return trim_right(trim_left(s));
}
0

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jjacksnAuthor Commented:
Earth Quakers code appers the cleanest, but it it just as fast as the other methods?  and what does the notation (string &s) mean?
0
c567591Commented:
&S is a pointer to the string, to just pass it instead of the full string.
It should be pretty quick, what are you doing that needs to be fast as possible?
0
jjacksnAuthor Commented:
I'm scanning all of the emails in a folder and storing info by each sender and recipient of each e-mail.  I'm going to have to access the hashtable once per recipient of each email, thsu I'm doing this operation roughly 100K times and I would like to operation to be as quick as possible.  so (string *s) and (string &s) are the same thing?  
0
c567591Commented:
A mathematical hash would be far faster than a string comparison for a large # of strings.
If you computed a unique hash for each email addy and stored in a binary tree, you would have a very fast search with a maximum of 17 searches for less than 131,072 email addresses. (2^17=131072).  This plus the time to create the hash would be far less than thousands of string comparisons.
0
c567591Commented:
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EarthQuakerCommented:
>so (string *s) and (string &s) are the same thing?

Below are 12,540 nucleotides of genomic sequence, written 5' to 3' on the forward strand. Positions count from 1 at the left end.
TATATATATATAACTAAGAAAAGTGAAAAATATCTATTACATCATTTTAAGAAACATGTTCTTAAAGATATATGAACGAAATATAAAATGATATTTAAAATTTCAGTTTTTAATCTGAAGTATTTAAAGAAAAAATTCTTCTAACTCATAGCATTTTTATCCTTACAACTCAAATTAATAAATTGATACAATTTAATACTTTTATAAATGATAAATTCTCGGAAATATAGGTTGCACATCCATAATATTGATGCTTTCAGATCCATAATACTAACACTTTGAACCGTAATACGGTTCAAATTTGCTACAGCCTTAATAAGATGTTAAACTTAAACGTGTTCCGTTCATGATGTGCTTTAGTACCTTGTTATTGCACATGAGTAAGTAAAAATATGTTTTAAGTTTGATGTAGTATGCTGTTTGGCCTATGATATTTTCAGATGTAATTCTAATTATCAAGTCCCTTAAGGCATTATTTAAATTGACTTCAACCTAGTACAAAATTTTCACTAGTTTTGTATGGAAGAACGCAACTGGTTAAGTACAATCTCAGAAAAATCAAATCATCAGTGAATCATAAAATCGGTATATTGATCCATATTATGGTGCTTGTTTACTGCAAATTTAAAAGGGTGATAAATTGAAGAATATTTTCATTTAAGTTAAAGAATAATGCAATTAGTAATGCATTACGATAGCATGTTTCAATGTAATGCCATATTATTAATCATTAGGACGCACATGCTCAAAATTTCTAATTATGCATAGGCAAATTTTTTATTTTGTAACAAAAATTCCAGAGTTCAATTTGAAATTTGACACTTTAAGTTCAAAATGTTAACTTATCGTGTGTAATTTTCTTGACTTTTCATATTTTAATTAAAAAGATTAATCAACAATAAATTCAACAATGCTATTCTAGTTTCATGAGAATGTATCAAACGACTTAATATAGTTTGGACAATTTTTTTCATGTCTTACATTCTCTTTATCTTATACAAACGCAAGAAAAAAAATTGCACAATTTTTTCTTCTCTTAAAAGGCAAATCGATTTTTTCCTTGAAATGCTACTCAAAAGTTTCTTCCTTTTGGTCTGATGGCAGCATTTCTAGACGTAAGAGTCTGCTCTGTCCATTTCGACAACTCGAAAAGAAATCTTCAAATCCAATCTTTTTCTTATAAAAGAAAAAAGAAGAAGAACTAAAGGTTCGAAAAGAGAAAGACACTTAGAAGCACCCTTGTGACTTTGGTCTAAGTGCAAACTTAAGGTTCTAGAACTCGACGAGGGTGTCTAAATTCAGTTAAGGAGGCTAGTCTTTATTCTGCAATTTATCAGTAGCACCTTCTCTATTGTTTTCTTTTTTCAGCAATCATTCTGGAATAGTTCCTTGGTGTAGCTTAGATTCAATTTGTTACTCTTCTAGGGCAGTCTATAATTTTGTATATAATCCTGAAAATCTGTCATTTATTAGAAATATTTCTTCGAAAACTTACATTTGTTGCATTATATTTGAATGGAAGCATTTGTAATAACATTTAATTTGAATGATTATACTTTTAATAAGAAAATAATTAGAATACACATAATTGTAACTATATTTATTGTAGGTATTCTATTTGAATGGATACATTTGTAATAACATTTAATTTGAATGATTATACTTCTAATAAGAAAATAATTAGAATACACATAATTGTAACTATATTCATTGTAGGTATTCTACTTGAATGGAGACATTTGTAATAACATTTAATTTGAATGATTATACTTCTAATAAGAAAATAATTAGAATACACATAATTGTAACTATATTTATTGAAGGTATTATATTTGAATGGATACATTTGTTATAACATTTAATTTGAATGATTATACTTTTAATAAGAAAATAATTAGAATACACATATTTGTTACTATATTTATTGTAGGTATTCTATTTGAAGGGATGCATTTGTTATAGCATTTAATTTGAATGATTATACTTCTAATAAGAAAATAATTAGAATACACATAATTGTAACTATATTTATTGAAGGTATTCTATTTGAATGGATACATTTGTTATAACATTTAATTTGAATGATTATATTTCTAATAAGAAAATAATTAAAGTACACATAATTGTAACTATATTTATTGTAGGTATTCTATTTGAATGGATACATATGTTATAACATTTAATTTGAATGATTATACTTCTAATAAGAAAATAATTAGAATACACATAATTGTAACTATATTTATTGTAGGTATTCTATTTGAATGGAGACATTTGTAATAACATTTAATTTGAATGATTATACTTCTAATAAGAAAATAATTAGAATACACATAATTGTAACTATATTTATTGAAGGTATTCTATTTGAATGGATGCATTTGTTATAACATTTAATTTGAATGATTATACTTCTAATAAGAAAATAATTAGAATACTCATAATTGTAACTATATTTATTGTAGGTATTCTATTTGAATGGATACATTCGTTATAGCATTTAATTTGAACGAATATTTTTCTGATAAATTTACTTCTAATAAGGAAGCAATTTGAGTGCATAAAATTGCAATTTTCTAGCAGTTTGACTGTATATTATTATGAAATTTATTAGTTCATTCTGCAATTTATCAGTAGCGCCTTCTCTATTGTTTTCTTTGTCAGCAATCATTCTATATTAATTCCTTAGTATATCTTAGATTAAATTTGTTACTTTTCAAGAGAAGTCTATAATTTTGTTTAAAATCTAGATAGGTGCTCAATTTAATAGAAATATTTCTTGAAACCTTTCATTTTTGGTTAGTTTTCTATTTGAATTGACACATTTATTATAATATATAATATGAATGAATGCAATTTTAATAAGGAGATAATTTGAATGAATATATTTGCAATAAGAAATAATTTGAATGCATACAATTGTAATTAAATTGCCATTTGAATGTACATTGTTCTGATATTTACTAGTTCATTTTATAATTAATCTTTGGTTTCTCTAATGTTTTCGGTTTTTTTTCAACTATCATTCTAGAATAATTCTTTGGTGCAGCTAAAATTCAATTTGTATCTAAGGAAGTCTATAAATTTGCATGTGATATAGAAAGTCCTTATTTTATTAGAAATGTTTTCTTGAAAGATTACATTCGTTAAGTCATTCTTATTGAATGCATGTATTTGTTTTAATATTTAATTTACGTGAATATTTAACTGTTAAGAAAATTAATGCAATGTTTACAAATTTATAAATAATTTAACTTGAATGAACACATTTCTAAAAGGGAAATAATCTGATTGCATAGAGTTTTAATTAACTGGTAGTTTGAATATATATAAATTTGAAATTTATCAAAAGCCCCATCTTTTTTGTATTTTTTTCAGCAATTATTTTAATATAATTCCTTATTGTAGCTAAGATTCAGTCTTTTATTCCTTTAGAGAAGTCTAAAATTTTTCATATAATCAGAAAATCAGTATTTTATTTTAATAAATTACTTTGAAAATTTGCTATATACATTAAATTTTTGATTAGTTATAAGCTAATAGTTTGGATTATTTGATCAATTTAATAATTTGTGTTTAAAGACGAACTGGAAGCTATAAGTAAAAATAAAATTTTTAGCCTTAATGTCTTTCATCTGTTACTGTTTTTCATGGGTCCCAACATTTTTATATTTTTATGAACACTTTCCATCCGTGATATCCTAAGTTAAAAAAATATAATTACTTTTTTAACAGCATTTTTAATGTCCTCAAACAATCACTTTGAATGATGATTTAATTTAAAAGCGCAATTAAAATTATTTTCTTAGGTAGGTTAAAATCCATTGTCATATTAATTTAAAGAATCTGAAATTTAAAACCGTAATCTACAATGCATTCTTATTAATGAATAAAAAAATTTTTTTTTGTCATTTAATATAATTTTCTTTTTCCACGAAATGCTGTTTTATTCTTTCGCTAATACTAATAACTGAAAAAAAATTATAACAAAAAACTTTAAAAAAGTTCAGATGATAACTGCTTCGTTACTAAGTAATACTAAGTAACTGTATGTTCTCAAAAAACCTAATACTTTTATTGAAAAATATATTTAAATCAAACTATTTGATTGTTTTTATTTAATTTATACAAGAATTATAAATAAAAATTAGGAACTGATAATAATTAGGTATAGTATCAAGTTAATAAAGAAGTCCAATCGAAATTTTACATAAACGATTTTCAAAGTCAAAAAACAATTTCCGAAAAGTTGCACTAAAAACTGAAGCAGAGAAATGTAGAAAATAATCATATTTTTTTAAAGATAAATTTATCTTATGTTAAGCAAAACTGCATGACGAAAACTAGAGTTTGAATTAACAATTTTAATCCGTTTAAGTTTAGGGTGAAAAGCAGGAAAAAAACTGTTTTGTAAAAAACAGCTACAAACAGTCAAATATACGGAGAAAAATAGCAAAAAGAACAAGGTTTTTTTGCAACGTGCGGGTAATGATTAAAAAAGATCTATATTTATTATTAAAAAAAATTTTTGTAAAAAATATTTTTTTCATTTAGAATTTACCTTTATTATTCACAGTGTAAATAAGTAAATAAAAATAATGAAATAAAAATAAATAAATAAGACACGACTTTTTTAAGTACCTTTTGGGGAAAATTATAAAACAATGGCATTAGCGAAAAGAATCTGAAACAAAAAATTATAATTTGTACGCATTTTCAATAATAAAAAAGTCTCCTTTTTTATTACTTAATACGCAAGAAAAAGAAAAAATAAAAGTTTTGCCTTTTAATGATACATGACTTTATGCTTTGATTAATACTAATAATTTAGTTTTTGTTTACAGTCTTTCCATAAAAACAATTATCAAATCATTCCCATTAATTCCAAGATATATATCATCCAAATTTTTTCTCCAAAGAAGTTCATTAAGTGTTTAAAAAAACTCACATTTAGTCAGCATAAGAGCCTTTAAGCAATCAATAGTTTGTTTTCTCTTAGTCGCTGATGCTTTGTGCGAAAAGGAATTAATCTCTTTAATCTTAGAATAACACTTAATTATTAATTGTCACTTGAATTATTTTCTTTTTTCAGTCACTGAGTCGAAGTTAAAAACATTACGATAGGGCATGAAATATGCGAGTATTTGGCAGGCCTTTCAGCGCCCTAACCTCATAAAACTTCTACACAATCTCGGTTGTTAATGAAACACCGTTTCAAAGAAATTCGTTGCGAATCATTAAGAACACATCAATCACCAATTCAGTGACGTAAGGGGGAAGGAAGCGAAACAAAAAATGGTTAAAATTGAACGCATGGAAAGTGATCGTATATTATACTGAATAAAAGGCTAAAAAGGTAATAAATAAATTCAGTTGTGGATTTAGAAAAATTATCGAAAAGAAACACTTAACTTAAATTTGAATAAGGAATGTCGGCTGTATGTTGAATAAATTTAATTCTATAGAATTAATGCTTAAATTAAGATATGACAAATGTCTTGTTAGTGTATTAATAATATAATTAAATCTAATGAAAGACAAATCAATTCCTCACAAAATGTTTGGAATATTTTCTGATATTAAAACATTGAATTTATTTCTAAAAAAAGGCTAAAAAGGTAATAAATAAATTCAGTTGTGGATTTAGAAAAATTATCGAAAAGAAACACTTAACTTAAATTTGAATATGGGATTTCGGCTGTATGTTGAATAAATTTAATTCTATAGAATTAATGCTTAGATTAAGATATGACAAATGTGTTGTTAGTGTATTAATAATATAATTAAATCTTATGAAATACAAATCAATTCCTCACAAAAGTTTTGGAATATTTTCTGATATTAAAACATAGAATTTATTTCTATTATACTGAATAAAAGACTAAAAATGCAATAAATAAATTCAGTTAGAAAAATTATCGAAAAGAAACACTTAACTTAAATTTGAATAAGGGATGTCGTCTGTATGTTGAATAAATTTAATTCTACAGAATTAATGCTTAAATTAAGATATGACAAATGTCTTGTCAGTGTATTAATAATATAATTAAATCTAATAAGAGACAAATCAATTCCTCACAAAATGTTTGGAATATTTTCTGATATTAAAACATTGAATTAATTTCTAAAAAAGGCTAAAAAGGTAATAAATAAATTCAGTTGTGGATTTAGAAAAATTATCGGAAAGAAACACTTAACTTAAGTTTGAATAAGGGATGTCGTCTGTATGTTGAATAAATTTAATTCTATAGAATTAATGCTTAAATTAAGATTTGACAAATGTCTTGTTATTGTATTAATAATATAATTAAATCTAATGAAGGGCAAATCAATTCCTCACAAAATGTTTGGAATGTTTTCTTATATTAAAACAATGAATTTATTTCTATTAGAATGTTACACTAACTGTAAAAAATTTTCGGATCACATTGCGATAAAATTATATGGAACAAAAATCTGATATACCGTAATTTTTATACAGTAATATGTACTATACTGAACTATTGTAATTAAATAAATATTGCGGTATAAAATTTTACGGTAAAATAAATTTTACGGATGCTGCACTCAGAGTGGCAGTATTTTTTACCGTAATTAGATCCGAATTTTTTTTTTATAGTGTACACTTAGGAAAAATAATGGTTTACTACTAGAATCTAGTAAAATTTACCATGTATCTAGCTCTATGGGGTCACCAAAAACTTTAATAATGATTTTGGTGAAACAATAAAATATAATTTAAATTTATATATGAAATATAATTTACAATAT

Kindof.

& is reference to when passed as function argument.

References are like an alias, they cannot be uninitialized and they are as fast as pointers.

Basically, use a reference when you can and a pointer when you must.
Here is a sample to illustrate my point :

int n = 1;
int *p = &n;
*p = 2; // n == 2
int &r = n;
r = 3; // n == 3

0
jjacksnAuthor Commented:
c567591,

I'm using a hash_map keyed on e-mail addresses.  But, obviously, the e-mail addresses must all be in the same form when hashed.  Thus the need for the conversion.

EarthQuaker.  

So to make sure I am understanding correctly:
DoSomething1(string *p)
{
  modify p
}
and
DoSomething2(string &p)
{
 modify p
}

are equivelent in the sense that
*p = "test"
DoSomething1(p)
and
DoSomethign2(*p)
would both mutate p in the calling function?

in other words, func1(obj a) and func(obj &a) both take the same args, but func1 would only modify it on its own call stack, not its caller?
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EarthQuakerCommented:
A reference is like an alias. I think you got it but nothing can describe it more sucessfully than running this program :

#include <iostream>
#include <string>

using namespace std;

void foo(string &s)
{
    s="reference";    // use s normally
    cout << "in foo ref - s at address :" << &s << endl;
}
void foo(int *s)
{
    *s="pointer";  // need to dereference to point to the real s
    cout << "in foo pointer - s at address :" << s << endl;
}

int main()
{
     string s = "hello world";
     cout << s << endl;
     foo(s);
     cout << s << endl;
     foo(&s);
     cout << s << endl;
     return 0;
}
0
EarthQuakerCommented:
http://www.parashift.com/c++-faq-lite/references.html

This should answer all your questions about references.
0
bcladdCommented:
Happened to be reading the C/C++ Users Journal, October 2003, and Koenig and Moo's column focused on removing spaces from a string. They present and compare three various algorithms. I like the way they write (loved _Accelerated C++_) and it happens to be on point here.

-bcl